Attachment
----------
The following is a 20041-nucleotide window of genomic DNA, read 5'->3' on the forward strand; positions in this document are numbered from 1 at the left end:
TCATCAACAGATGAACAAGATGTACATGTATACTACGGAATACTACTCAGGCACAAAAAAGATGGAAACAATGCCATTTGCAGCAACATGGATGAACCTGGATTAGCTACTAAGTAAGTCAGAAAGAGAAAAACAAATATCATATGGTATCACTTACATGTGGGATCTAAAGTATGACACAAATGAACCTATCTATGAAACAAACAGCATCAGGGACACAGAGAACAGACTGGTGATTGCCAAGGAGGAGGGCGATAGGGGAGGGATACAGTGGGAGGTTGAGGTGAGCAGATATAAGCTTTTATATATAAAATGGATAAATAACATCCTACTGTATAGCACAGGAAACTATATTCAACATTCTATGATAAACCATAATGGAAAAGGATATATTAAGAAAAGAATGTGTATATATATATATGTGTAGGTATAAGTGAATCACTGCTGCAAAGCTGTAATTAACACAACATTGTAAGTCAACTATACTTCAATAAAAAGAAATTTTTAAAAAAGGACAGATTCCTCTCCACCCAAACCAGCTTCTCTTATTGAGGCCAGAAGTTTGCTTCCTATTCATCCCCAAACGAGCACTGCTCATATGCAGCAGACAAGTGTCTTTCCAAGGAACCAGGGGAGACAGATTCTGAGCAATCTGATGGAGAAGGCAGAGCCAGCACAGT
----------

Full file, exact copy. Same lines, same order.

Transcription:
The following is a 20041-nucleotide window of genomic DNA, read 5'->3' on the forward strand; positions in this document are numbered from 1 at the left end:
TCATCAACAGATGAACAAGATGTACATGTATACTACGGAATACTACTCAGGCACAAAAAAGATGGAAACAATGCCATTTGCAGCAACATGGATGAACCTGGATTAGCTACTAAGTAAGTCAGAAAGAGAAAAACAAATATCATATGGTATCACTTACATGTGGGATCTAAAGTATGACACAAATGAACCTATCTATGAAACAAACAGCATCAGGGACACAGAGAACAGACTGGTGATTGCCAAGGAGGAGGGCGATAGGGGAGGGATACAGTGGGAGGTTGAGGTGAGCAGATATAAGCTTTTATATATAAAATGGATAAATAACATCCTACTGTATAGCACAGGAAACTATATTCAACATTCTATGATAAACCATAATGGAAAAGGATATATTAAGAAAAGAATGTGTATATATATATATGTGTAGGTATAAGTGAATCACTGCTGCAAAGCTGTAATTAACACAACATTGTAAGTCAACTATACTTCAATAAAAAGAAATTTTTAAAAAAGGACAGATTCCTCTCCACCCAAACCAGCTTCTCTTATTGAGGCCAGAAGTTTGCTTCCTATTCATCCCCAAACGAGCACTGCTCATATGCAGCAGACAAGTGTCTTTCCAAGGAACCAGGGGAGACAGATTCTGAGCAATCTGATGGAGAAGGCAGAGCCAGCACAGT